The IITA Cassava Weed Management Project and the Building an Economically Sustainable Integrated Seed System for Cassava (BASICS) project will share results of research in weed management and seeds systems in cassava this month.
The unveiling of the scientific results is part of the plans for the meeting taking place in Ibadan for BASICS, 14 – 16 March, and IITA-CWMP, 19-20 March.
The results from the two projects will be presented to policymakers, researchers and other partners for possible scaling out to other states in Nigeria. Already 12 commissioners of agriculture in Nigeria have confirmed participation to the meeting. The invited commissioners are drawn from the major cassava producing regions of Nigeria.
“What we are going to share is more or less game changers for cassava production,” the Project Leader, IITA-CWMP, Dr Alfred Dixon said.
Inaugurated in 2014, the IITA-CWMP is a 5-year project with the key objective of addressing weed constraints in cassava farming systems, thanks to the Bill & Melinda Gates Foundation for funding support.
In the last 4 years, the project has developed weed control options drawing from the use of best bet agronomic practices, use of motorized weeders, and the use of safe and environmentally friendly herbicides.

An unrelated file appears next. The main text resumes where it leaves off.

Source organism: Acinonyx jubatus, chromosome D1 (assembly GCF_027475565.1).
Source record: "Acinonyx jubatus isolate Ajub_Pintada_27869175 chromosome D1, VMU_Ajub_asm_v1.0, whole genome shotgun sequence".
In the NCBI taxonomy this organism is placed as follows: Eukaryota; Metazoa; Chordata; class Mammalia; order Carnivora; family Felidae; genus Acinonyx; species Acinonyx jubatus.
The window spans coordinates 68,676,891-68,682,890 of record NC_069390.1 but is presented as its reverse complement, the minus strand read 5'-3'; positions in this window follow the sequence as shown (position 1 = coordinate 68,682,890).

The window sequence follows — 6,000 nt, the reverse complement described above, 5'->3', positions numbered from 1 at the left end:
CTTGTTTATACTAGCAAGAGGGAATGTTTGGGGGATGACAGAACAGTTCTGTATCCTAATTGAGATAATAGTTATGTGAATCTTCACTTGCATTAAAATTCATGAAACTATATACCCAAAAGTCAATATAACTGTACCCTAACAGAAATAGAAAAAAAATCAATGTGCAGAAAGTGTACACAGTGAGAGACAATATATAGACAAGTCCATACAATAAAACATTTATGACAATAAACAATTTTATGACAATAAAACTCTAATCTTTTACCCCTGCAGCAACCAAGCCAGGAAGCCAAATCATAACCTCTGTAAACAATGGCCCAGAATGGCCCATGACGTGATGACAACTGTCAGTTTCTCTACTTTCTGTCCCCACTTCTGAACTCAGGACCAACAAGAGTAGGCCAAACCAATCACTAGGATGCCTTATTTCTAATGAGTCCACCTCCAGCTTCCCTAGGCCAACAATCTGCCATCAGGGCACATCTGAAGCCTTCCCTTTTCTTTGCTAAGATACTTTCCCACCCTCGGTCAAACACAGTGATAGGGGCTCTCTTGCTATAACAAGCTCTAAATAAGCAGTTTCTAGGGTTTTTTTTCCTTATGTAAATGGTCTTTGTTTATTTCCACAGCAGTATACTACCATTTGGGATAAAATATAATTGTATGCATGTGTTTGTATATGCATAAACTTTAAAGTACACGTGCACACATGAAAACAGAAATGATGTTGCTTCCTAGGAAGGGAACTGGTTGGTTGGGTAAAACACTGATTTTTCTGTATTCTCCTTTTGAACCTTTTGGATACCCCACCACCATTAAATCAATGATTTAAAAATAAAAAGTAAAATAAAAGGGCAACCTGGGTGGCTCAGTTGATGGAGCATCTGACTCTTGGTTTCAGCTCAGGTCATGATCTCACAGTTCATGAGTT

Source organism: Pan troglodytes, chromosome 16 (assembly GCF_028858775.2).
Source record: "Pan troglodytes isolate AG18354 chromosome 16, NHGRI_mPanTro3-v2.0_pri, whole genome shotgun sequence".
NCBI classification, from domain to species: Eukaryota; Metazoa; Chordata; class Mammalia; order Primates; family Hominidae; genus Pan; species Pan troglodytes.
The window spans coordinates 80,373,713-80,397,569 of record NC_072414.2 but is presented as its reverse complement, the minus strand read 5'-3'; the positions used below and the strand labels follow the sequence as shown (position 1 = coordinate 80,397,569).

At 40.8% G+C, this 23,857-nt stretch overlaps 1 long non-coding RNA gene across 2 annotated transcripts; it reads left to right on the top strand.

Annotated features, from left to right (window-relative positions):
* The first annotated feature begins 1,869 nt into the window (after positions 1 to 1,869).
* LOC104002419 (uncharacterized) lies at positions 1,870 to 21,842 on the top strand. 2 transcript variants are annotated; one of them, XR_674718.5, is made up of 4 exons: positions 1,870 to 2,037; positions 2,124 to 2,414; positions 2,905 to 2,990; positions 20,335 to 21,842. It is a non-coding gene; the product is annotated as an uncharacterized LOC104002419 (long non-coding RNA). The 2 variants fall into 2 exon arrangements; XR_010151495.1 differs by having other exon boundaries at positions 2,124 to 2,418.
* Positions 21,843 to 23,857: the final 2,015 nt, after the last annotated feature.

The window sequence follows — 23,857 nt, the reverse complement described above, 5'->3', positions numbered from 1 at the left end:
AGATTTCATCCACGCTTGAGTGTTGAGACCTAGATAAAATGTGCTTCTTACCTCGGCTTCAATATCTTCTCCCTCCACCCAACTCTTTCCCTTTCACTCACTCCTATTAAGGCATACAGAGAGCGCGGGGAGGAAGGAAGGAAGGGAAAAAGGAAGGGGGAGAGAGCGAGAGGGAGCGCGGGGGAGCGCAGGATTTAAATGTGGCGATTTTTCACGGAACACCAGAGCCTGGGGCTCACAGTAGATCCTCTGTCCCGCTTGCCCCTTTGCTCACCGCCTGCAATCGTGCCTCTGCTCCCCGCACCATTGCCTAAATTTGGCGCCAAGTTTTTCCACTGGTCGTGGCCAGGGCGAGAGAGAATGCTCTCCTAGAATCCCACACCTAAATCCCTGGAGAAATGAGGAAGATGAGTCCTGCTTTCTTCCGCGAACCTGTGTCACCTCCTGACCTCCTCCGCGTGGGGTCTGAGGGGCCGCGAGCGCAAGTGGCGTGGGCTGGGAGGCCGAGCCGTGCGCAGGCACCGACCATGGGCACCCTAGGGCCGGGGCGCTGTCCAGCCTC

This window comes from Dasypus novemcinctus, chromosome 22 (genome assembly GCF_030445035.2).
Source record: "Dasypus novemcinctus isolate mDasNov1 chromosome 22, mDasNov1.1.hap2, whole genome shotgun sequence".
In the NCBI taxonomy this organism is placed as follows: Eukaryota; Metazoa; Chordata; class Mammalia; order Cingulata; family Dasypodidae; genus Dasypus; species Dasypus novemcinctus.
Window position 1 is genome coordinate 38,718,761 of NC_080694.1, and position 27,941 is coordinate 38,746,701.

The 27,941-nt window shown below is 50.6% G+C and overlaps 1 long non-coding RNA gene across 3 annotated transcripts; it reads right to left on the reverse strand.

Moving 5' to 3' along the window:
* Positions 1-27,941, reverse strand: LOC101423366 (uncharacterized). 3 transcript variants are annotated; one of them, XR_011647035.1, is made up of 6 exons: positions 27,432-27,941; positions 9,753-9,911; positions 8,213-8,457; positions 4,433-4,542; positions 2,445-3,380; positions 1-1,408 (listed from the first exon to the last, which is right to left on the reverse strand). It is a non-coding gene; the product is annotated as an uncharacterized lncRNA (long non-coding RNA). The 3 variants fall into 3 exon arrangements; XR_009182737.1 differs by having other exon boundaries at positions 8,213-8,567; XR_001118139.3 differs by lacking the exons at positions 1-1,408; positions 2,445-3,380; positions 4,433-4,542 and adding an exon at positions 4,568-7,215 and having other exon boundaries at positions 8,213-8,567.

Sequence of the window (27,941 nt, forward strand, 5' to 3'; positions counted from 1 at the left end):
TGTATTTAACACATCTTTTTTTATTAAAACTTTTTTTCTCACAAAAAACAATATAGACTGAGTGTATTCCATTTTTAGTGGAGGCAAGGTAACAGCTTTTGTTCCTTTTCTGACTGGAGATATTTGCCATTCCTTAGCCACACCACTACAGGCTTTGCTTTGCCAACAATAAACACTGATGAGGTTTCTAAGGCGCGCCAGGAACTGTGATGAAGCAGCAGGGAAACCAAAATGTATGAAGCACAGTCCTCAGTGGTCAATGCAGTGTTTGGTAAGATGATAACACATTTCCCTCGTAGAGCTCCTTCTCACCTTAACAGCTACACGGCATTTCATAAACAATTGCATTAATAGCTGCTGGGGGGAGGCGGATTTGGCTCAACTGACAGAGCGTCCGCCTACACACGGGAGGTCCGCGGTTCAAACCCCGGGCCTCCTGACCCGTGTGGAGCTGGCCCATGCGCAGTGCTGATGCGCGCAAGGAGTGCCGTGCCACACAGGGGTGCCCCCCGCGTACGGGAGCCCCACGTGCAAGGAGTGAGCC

Dixon said the meeting holding 19-20 March will give details of what has been achieved in the last 4 years.
Like IITA-CWMP, the BASICS project will also be sharing findings and the progress made from its work on cassava seed systems in Nigeria. BASICS’ meeting will be on 14-16 March with a clear focus on seeds systems.
The BASICS project will share with researchers and policymakers the latest findings from cassava seeds system, including activities from the semi-autotrophic hydroponics and the village seed entrepreneur model of seed multiplication and multiplication.
Generally, seeds are the bedrock for the quest to increase agricultural productivity. In cassava, the seed system is weak, yet with great potential. The combination of improved seeds and weed management can bring benefits to farmers by raising productivity while at the same time reducing the drudgery of hoe weeding.
Grown by more than 4 million people, cassava is a major source of livelihood and food security to millions of people in Nigeria. Unfortunately, the productivity of cassava has been stymied over the years by poor weed control, a weak or nonexistent seed system, and poor understanding of the agronomy of the crop.
Hemant Nitturkar, Project Director of BASICS, noted that the knowledge generated by the IITA-CWMP and BASICS would redefine the narrative of cassava in Africa by impacting positively on yields at farm level.